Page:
How This Money Maverick Went From Homelessness to Being Tapped By the Government to Help Small Business Owners Navigate Their Bottom Line

It took hitting financial rock bottom for Sharita Humphrey to realize that she needed to get serious about money management. 

“I had lost everything in the world that I owned,” Humphrey said. “I was evicted and eventually became homeless and not having an address for so long became my norm, but I knew that I wanted to change where I wanted to go.”’

Sharita Humphrey (image from

Several years ago, she was staying in a rundown motel with her small two children while working an unstable job, the Texas native reached her breaking point and became determined to create a better life for her family.

Humphrey first started with the basics — reading books on debt reduction and credit to improve her financial literacy. In 2016, she then enlisted the help of Self Financial, Inc., a fintech platform that specializes in credit building. It was the jump-start the now-money mentor said she needed to rebuild her credit history in order to qualify for an apartment and begin reestablishing her financial future.

“I decided that I was going to be the one to break the cycle of financial lack in my family and be the trailblazer to create wealth for my family. 

“The entire process that I went through was no walk in the park,” she told BankRate. “It took me several months to start to feel financially confident, but all of the hard work was worth it. My children and I moved into our new home, and I even secured a government job.” 

The financial hardships that made Humphrey start from scratch turned her into a financial literacy advocate with the goal of helping others overcome money challenges. After serving as a government tax examiner and auditor, she pivoted her career toward teaching marginalized groups how to be better stewards of their money and establishing good credit, regardless of income level.

“Credit and finances go hand in hand and many of [people] in the Black community have lower credit scores than any other racial group,” Humphrey said. “It’s important for people that I serve, especially for Black and Latinos to know that credit is not something you think about later.”

Virtual financial empowerment talks and workshops have become a daily grind for Humphrey to build up the African-American middle class. The certified financial education instructor was recruited in June 2021 by the U.S. State Department to work in conjunction with the U.S. Embassy in Namibia to help small business owners increase their financial literacy andn navigate bookkeeping skills. This role is ongoing.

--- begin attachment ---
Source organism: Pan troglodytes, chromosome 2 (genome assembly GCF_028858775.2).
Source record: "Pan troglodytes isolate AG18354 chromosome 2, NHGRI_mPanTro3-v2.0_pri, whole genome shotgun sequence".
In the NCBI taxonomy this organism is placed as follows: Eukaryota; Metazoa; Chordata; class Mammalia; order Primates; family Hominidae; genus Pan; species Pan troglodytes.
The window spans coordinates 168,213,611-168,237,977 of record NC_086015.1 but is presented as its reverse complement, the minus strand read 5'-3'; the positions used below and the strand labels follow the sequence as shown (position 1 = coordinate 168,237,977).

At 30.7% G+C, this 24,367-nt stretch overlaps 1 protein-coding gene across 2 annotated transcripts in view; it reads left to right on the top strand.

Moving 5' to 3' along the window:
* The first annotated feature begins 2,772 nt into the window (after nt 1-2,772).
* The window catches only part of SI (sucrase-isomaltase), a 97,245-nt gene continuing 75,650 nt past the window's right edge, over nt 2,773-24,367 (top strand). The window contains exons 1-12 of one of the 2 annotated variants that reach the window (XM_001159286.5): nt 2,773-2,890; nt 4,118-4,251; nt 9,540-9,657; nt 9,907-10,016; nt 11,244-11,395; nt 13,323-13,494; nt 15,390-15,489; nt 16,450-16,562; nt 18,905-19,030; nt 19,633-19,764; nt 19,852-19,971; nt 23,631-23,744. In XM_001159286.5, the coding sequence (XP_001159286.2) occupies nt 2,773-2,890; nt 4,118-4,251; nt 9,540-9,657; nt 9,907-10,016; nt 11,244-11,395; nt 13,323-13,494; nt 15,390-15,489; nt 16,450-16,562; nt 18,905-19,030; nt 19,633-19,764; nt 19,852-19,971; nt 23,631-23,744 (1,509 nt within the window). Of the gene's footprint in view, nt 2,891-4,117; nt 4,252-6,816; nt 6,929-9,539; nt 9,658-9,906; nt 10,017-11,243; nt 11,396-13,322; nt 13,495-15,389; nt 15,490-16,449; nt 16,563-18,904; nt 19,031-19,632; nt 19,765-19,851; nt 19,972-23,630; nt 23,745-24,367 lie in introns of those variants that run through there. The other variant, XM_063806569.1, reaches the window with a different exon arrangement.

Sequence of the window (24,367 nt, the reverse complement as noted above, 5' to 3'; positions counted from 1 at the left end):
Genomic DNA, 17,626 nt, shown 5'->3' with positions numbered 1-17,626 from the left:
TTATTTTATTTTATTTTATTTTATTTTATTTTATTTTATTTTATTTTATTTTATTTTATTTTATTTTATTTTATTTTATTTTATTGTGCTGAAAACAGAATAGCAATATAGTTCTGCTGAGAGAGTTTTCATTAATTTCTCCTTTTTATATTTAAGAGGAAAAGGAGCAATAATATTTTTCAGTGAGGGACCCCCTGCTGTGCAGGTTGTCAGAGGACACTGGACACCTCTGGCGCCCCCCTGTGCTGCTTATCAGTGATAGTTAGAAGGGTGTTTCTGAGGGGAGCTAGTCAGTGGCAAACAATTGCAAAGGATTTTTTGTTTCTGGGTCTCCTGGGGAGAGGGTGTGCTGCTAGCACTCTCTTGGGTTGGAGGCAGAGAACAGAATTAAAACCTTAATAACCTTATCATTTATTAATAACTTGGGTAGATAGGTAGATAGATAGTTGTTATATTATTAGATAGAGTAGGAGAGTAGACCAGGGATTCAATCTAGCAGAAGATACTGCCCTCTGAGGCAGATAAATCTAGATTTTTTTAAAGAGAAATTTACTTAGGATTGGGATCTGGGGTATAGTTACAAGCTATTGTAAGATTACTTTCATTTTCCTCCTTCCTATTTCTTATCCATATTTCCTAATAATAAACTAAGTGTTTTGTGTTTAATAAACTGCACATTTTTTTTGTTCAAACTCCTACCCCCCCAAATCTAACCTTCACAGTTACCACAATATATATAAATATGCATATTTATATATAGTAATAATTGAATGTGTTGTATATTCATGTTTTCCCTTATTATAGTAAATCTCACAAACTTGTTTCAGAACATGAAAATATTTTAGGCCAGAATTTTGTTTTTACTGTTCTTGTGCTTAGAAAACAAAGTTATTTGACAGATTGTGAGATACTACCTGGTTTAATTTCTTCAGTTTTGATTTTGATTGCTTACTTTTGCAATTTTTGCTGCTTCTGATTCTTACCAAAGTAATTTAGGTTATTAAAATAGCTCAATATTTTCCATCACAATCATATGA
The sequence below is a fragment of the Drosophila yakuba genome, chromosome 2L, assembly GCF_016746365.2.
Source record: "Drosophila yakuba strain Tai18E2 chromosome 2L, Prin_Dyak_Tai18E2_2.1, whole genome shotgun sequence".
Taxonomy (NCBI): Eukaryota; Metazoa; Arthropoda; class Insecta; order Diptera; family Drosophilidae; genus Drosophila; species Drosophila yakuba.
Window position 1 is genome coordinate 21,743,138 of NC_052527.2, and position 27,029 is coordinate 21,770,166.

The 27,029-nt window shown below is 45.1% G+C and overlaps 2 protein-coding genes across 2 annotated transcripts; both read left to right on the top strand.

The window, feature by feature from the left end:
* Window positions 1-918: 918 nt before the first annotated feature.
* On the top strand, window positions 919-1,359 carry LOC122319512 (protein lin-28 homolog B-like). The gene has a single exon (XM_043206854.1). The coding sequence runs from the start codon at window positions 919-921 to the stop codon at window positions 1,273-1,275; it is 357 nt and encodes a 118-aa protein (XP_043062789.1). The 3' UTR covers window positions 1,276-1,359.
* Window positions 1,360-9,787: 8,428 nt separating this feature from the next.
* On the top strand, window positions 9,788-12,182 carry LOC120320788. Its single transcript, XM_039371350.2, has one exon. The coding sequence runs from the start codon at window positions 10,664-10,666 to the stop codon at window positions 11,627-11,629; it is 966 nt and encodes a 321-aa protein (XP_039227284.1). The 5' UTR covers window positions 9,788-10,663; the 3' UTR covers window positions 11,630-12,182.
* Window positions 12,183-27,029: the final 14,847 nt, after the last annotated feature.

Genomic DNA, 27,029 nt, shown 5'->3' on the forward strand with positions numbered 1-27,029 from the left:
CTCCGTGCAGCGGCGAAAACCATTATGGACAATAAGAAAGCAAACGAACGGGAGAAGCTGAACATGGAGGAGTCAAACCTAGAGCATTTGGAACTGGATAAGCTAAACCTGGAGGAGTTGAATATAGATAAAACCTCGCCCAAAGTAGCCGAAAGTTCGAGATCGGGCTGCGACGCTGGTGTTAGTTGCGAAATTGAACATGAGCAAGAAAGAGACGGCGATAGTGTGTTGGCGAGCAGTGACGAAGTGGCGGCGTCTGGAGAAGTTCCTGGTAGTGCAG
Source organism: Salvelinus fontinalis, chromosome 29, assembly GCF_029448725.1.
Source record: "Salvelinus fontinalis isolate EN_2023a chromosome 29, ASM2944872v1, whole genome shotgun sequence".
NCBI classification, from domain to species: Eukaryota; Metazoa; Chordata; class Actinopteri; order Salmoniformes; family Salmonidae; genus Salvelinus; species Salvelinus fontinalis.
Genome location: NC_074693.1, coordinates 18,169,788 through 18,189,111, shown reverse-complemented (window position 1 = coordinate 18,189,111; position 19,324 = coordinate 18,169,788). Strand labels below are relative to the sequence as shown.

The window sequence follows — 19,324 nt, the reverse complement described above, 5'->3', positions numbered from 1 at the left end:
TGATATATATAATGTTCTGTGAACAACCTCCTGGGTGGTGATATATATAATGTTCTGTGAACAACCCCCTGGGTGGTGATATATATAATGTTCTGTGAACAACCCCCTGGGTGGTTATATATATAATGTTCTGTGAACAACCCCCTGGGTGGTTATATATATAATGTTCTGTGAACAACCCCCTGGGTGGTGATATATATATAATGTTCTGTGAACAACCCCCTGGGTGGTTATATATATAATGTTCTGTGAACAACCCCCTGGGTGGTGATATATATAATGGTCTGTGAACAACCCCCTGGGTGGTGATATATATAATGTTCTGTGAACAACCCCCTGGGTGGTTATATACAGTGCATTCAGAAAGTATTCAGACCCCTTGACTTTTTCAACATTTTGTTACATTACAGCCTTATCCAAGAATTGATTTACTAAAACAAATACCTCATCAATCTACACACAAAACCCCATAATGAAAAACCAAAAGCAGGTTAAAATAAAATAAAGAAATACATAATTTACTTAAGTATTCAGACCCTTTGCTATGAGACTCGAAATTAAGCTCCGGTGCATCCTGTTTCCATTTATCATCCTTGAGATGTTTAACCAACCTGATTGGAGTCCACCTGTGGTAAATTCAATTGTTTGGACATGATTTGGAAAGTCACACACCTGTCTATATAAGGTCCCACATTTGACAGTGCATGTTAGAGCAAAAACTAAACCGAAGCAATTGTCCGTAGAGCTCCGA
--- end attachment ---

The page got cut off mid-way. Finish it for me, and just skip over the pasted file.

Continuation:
Her background as an auditor equipped her to assist small business owners to avoid some common tax pitfalls, too. 

Financial literacy has been deemed the great equalizer to closing the racial wealth gap and building generational wealth in African American families. Yet, minorities have persistently lagged behind white Americans in being financially adept. The financial IQ for U.S. adults is low, but even more dismal for African Americans. On average, Blacks answered 38 percent of personal finance questions correctly, compared against 55 percent of whites who answered the same questions, according to TIAA Institute. 

While there’s been a generational shift in a growing number of African-American millennials investing in the stock market for the first time in 2020, Humphrey says it’s important to distinguish investing from financial planning, and more importantly, knowing the basics of personal finance.

“Before you even get into investing you have to have a budget and know how to manage your finances. You have to be able to think about a long-term strategy and do so with industry experts like financial planners,” Humphrey said.

As inflation continues to rise, Americans are being more frugal and mindful about managing their money. Oftentimes seeking financial wellness advice has been a deterrent for African Americans because of the lack of diversity among women and people of color in the industry. Trust in financial services continues to affect Blacks’ engagement in working with a financial professional. 

“One of the things that we need to do as financial professionals are to tell our stories because most of the time it’s hard for people of color to relate if they just see the end result,” Humphrey said. “We have to be advocates by using our platforms because it can really help people change their financial trajectory.”

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